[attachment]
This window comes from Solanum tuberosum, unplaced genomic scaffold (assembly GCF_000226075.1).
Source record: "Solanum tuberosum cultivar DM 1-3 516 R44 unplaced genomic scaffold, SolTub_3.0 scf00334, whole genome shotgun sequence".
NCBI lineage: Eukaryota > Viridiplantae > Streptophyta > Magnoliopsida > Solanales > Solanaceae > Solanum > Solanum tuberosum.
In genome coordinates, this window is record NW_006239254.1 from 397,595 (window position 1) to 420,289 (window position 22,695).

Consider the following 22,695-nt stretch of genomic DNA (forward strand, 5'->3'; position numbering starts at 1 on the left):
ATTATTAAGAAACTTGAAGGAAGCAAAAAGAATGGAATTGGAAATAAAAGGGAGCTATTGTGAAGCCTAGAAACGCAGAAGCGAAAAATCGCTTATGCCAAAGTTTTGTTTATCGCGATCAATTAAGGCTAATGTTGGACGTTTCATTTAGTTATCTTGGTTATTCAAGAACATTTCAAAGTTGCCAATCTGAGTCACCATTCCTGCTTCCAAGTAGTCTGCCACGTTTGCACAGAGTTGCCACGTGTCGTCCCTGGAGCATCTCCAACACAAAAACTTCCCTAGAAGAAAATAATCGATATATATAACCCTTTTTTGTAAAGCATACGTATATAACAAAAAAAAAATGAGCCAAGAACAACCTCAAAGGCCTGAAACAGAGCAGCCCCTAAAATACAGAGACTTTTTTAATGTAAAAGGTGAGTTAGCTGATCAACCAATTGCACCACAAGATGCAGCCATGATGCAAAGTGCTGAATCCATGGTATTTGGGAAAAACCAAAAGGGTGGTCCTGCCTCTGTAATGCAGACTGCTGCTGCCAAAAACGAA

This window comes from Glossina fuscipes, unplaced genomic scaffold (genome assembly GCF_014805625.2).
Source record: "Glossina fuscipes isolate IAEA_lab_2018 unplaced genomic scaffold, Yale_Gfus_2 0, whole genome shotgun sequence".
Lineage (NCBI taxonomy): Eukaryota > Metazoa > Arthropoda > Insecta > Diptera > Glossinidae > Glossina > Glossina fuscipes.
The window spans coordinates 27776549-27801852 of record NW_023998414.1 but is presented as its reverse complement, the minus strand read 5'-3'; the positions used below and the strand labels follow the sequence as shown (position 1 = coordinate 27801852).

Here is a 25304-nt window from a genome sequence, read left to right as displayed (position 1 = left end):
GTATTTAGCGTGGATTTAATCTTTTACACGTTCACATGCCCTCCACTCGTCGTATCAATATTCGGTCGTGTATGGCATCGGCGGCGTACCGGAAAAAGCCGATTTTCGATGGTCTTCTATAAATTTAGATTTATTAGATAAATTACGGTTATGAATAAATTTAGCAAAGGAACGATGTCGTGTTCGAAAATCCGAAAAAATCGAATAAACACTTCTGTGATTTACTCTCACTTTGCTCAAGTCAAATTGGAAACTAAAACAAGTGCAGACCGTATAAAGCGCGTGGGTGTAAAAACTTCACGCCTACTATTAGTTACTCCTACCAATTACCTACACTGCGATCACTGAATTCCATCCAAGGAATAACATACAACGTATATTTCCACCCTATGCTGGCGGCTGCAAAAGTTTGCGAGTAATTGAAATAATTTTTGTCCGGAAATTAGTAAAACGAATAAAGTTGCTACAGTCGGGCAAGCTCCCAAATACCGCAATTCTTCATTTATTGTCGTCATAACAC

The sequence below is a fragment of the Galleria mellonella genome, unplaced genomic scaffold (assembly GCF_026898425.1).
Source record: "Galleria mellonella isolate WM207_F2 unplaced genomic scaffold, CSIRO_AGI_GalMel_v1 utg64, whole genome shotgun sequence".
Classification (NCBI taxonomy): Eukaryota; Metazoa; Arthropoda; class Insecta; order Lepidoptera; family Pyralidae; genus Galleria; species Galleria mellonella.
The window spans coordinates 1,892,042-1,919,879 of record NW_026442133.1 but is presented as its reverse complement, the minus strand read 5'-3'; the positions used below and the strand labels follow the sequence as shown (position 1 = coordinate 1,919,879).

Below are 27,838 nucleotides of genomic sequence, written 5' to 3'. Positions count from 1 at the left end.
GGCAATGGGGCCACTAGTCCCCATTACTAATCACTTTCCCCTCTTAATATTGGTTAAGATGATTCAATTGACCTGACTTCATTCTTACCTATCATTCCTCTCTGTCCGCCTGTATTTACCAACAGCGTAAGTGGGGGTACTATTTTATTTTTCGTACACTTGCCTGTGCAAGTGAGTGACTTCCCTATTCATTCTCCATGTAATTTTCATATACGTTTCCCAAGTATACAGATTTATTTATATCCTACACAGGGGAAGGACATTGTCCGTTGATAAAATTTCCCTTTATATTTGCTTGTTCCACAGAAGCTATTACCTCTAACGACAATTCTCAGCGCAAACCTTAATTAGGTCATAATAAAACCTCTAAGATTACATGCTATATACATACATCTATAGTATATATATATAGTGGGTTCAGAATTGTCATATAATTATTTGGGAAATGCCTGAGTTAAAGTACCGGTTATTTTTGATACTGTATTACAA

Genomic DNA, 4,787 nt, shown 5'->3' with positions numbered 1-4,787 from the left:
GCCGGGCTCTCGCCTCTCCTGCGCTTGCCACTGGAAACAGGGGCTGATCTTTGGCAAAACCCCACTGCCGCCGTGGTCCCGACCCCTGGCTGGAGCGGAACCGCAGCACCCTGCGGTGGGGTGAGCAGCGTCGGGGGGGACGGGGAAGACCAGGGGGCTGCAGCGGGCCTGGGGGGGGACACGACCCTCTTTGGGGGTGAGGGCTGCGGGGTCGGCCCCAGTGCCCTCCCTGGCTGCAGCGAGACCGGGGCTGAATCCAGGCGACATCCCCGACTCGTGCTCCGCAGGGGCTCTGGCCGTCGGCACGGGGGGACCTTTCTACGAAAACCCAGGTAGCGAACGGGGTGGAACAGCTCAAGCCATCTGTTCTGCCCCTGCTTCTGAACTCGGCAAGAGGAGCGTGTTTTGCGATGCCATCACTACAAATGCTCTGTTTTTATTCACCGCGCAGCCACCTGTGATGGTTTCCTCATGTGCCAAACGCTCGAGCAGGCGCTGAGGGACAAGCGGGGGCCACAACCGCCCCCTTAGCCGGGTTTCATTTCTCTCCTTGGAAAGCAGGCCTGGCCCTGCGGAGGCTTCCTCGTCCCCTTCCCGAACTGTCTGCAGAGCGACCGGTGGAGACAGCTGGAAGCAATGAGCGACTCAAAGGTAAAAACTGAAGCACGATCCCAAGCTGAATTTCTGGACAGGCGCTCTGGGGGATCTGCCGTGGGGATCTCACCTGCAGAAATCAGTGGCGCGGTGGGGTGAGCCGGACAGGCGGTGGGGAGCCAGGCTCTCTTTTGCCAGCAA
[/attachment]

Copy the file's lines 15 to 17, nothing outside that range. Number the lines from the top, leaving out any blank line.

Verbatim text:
Classification (NCBI taxonomy): Eukaryota; Metazoa; Arthropoda; class Insecta; order Lepidoptera; family Pyralidae; genus Galleria; species Galleria mellonella.
The window spans coordinates 1,892,042-1,919,879 of record NW_026442133.1 but is presented as its reverse complement, the minus strand read 5'-3'; the positions used below and the strand labels follow the sequence as shown (position 1 = coordinate 1,919,879).

Below are 27,838 nucleotides of genomic sequence, written 5' to 3'. Positions count from 1 at the left end.